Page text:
Furyk also made bogey on the last two holes, taking two chips to reach the 17th green and coming up short into mangled rough short of the 18th green, where all he could do was hack it onto the green. Furyk closed with a 71 to finish two shots behind.
"I have a lot of respect for him and the way he played today," Furyk said. "I don't know if it makes anything easy, or less easy. But I don't look at it as I lost the golf tournament. I look at it as I got beat by somebody that played better today."
Dufner finished at 10-under 270, four shots better than the lowest score in the five previous majors at Oak Hill. Jack Nicklaus won the 1980 PGA Championship at 274.
Henrik Stenson, trying to become the first Swede to win a men's major title, pulled within two shots on the 13th hole and was poised to make a run until his tee shot settled on a divot hole in the 14th fairway. He chunked that flip wedge into a bunker and made bogey and closed with a 70 to finish alone in third. In his last three tournaments - two majors and a World Golf Championship - Stenson has two runner-ups and a third.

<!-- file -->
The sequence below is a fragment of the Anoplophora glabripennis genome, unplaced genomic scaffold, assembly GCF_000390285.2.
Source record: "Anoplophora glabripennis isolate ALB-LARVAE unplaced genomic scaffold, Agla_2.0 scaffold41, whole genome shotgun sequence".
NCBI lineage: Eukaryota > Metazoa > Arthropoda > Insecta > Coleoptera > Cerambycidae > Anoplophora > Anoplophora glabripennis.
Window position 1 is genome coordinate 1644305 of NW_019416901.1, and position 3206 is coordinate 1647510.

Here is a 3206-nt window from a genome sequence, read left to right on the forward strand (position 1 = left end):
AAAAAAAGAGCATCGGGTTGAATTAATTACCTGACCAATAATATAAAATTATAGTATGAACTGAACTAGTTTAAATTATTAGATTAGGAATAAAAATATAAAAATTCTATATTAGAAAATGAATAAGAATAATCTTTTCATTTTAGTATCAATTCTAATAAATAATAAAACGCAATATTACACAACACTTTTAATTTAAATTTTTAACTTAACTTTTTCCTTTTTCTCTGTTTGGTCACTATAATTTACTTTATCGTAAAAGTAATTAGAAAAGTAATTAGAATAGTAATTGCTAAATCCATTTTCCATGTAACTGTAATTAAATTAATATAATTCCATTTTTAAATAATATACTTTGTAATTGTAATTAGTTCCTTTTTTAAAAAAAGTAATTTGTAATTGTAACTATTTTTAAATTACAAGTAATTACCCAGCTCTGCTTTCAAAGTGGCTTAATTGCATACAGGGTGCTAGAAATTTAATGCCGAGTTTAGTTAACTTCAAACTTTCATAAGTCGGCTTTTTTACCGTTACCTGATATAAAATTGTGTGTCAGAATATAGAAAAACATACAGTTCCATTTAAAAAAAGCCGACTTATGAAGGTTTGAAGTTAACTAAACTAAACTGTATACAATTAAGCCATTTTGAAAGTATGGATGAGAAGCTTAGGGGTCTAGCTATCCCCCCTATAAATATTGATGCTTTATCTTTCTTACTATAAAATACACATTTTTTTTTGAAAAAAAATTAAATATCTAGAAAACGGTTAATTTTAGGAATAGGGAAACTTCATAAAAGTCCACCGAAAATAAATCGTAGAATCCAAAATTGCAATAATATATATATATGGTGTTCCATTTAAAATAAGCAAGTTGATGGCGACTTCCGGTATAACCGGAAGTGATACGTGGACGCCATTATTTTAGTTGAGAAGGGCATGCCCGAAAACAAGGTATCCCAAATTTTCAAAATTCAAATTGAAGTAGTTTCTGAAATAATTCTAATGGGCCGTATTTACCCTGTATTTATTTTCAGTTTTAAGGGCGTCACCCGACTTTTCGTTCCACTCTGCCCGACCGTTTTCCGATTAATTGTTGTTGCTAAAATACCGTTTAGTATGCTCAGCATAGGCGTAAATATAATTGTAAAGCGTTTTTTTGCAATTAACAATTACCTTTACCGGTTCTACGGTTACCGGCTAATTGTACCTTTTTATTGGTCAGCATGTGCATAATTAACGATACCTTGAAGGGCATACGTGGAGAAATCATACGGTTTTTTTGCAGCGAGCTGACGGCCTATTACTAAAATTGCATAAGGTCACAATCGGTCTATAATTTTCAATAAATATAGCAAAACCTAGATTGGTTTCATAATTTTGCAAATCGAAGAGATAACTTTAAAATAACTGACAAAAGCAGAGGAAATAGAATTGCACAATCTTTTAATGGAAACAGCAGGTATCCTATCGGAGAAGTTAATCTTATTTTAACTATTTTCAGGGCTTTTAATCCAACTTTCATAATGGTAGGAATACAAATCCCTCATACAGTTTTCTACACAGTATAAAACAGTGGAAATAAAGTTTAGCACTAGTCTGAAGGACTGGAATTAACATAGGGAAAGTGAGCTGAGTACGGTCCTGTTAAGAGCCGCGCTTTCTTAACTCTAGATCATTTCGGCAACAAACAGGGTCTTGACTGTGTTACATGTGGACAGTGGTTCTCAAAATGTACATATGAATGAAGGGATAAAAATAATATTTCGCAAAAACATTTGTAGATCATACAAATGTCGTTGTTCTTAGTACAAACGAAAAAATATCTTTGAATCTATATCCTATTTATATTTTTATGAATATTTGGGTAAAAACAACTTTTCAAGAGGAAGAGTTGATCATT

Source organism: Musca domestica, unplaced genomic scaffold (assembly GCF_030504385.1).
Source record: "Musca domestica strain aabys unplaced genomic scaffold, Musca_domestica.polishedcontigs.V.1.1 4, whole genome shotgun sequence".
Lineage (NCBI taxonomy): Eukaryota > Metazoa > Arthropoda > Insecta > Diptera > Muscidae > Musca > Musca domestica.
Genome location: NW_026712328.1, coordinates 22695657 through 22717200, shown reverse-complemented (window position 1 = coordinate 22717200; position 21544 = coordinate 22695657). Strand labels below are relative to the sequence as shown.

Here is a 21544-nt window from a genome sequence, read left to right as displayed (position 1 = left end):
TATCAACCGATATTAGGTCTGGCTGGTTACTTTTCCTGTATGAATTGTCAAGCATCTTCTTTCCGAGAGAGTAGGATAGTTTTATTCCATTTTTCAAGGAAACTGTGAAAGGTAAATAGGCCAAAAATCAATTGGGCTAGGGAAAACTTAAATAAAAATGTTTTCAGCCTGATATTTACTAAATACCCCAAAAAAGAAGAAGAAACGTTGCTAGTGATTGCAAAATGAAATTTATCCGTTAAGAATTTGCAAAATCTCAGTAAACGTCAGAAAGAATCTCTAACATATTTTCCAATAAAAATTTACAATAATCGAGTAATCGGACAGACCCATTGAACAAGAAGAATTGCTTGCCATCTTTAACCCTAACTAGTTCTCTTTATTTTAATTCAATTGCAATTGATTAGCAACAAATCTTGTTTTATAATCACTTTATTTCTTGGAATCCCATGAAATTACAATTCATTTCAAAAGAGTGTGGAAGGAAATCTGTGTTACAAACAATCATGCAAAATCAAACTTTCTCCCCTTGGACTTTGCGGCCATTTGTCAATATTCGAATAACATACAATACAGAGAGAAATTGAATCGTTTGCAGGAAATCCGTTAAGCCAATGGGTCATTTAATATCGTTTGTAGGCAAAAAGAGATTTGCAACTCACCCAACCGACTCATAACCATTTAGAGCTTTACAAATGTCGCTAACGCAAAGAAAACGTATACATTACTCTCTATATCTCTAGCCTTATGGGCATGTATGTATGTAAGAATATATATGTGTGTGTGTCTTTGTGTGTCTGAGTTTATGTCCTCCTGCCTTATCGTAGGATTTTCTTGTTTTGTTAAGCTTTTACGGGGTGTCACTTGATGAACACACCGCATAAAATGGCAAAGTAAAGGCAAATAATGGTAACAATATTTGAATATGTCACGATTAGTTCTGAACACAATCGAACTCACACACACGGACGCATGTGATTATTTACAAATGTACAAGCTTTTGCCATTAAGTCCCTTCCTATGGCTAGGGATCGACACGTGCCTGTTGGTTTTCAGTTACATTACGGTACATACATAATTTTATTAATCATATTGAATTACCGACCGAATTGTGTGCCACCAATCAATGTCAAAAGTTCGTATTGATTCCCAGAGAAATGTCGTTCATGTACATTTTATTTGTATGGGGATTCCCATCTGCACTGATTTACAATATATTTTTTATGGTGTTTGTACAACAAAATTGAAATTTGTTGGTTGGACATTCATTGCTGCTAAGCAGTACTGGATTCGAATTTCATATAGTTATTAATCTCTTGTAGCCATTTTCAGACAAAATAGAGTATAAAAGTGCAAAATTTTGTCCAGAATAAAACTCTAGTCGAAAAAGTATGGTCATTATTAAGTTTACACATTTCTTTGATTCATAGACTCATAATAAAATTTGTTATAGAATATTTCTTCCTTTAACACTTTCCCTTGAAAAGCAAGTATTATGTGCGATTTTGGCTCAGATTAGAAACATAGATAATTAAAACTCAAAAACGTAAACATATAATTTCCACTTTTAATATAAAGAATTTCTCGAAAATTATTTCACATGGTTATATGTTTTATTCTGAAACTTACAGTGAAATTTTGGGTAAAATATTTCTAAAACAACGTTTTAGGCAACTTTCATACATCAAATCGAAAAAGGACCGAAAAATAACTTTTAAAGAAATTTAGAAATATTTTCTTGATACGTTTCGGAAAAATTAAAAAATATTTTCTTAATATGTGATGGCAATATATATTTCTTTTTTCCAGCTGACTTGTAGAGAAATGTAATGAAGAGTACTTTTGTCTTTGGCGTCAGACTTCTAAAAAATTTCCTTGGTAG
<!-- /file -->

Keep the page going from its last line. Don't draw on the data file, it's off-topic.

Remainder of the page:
Jonas Blixt, another Swede, also had a 70 and finished fourth. Masters champion Adam Scott never made a serious of move and shot 70 to tie for fifth. Defending champion Rory McIlroy made triple bogey on the fifth hole to lose hope, those he still closed with a 70 and tied for eighth, his first top 10 in a major this year.
Dufner two-putted for bogey on the 18th from about 10 feet and shook hands with Furyk as if he had just completed a business deal. He hugged his wife, Amanda, and gave her a love tap on the tush with the cameras rolling.
Asked if he had ever been nervous, she replied, "If he has been, he's never told me."
That's what gives Dufner is own personality on the PGA Tour. He didn't look any differently on the opening tee shot than when he stood on the 18th hole.
"I would say I was pretty flat-lined for most of the day," he said.
Among the first to greet Dufner was Bradley, who beat him in the PGA playoff at Atlanta and was behind the "Dufnering" craze from earlier this year.
Dufner went to an elementary school in Dallas as part of a charity day as defending champion in the Byron Nelson Classic. A photo showed him slumped against the wall in the classroom next to the children, his eyes glazed over, as the teacher taught them about relaxation and concentration techniques. The pose was mimicked all over the country, giving Dufner some celebrity for his zombie appearance.